Apoptosis activation has been described to be increased in diseased myocardial states. For this reason, patients in this study were matched for similar baseline characteristics, thus hoping that we decrease the impact of confounding. In this set of patients, we also report an increase in apoptosis mediator activation via post-translational protein modification rather than transcriptional regulation of apoptosis-related genes in the early stages after CA with CBC. After 10 to 20 minutes of reperfusion, all mediators studied except for PARP were found to be modified through phosphorylation or cleavage. Caspase 3 cleavage and phosphorylation of Bcl-2 and Bad were significantly increased in myocardium when comparing samples harvested pre- to post-CBC/CPB. This significant finding is supported by an increase in myocardial caspase 3 activity using a separate assay. PARP cleavage and activity are considered very late processes within the apoptosis cascade and would thus also not be expected to increase this early after the apoptosis inducing insult. Meantime, this short reperfusion period was not enough time to effect a change in mRNA expression of these intermediates. By the same token, total protein levels of caspase 3, Bcl-2, and Bad were unchanged early in this clinical setting.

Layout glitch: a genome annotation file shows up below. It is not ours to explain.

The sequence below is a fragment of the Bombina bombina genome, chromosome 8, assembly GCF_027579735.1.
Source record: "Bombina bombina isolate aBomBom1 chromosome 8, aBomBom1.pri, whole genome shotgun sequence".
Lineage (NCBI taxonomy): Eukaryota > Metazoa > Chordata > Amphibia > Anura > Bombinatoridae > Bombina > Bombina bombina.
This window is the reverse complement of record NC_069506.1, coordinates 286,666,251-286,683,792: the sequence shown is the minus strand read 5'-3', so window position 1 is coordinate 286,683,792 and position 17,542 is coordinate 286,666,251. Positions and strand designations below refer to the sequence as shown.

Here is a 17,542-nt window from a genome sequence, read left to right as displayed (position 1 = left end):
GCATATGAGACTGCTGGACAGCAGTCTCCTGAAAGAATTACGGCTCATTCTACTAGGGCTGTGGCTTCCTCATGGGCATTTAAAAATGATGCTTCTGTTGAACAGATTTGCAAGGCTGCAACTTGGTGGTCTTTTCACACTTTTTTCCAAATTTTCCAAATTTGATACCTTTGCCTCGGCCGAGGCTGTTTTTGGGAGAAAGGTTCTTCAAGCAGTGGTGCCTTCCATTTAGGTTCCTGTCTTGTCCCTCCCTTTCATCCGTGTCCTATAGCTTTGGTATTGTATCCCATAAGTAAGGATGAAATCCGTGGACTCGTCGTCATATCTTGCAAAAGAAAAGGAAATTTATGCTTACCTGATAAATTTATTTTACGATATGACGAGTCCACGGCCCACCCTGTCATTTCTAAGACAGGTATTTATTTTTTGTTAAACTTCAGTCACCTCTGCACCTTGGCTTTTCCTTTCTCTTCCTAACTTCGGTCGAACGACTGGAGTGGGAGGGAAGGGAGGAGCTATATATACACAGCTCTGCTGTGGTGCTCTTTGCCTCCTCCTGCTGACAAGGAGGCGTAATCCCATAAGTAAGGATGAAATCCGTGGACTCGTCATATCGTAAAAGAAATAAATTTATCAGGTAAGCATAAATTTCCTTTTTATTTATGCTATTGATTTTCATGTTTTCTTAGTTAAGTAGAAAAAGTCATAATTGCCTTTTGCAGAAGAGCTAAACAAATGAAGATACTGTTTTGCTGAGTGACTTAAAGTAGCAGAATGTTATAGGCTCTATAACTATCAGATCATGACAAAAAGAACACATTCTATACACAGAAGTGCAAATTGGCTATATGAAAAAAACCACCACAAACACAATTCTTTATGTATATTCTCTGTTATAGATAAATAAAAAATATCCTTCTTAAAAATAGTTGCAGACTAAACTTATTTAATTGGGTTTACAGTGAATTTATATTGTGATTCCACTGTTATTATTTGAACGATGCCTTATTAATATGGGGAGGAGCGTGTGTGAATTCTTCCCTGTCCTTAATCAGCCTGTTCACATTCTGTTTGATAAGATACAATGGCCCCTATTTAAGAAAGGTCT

We also report a small but significant overall increase in myocardial AIF levels after CBC/CPB. This was accompanied by a trend toward nuclear translocation on histological examination in atrial tissues after CBC/CPB. AIF, a caspase-independent mediator of apoptosis, is normally localized to the mitochondrial intermembrane space and released in response to apoptotic stimuli. It is synthesized as a precursor protein of 67 kDa and converted to a mature 57 kDa protein on mitochondrial import and removal of the amino-terminal mitochondrial localization signal. Susin et al reported that treatment of isolated nuclei with recombinant AIF leads to early apoptotic events such as chromatin condensation and large-scale DNA fragmentation.19 Until now, the role of AIF in myocardial tissue apoptosis after CBC/CPB has not been examined. Our study demonstrates that this represents another possible pathway for apoptosis induction in a clinical setting.
Interestingly, we found that myocardial ischemia-reperfusion activates both pro-apoptotic (caspase 3, AIF) and anti-apoptotic (p-Bad) mediators after CBC/CPB in the clinical setting. It is still widely controversial whether the phosphorylation of Bcl-2 is a pro-apoptotic or anti-apoptotic event. The Bcl-2 family of proteins regulates apoptosis by controlling mitochondrial permeability and the release of cytochrome c.20 The anti-apoptotic proteins of Bcl-2 reside in the outer mitochondrial wall and inhibit cytochrome c release. Figure 6 provides a summary of possible apoptosis activation pathways after CBC/CPB observed.